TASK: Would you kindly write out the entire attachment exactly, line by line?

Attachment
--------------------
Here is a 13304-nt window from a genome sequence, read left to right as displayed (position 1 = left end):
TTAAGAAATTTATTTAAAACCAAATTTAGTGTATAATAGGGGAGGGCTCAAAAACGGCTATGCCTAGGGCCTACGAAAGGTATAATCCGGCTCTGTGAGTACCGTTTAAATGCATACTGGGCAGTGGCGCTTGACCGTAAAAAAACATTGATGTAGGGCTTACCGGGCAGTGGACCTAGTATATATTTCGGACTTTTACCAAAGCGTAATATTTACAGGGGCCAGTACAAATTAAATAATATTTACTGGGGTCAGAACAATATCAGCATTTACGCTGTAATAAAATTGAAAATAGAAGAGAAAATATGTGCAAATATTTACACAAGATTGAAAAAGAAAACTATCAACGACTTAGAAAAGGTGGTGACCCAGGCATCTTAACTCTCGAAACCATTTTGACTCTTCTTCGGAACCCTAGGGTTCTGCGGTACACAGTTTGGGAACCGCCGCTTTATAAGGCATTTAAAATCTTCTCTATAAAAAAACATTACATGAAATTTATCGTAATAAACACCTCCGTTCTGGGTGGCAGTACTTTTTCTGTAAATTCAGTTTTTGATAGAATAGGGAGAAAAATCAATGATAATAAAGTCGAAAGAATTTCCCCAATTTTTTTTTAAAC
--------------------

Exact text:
Here is a 13304-nt window from a genome sequence, read left to right as displayed (position 1 = left end):
TTAAGAAATTTATTTAAAACCAAATTTAGTGTATAATAGGGGAGGGCTCAAAAACGGCTATGCCTAGGGCCTACGAAAGGTATAATCCGGCTCTGTGAGTACCGTTTAAATGCATACTGGGCAGTGGCGCTTGACCGTAAAAAAACATTGATGTAGGGCTTACCGGGCAGTGGACCTAGTATATATTTCGGACTTTTACCAAAGCGTAATATTTACAGGGGCCAGTACAAATTAAATAATATTTACTGGGGTCAGAACAATATCAGCATTTACGCTGTAATAAAATTGAAAATAGAAGAGAAAATATGTGCAAATATTTACACAAGATTGAAAAAGAAAACTATCAACGACTTAGAAAAGGTGGTGACCCAGGCATCTTAACTCTCGAAACCATTTTGACTCTTCTTCGGAACCCTAGGGTTCTGCGGTACACAGTTTGGGAACCGCCGCTTTATAAGGCATTTAAAATCTTCTCTATAAAAAAACATTACATGAAATTTATCGTAATAAACACCTCCGTTCTGGGTGGCAGTACTTTTTCTGTAAATTCAGTTTTTGATAGAATAGGGAGAAAAATCAATGATAATAAAGTCGAAAGAATTTCCCCAATTTTTTTTTAAAC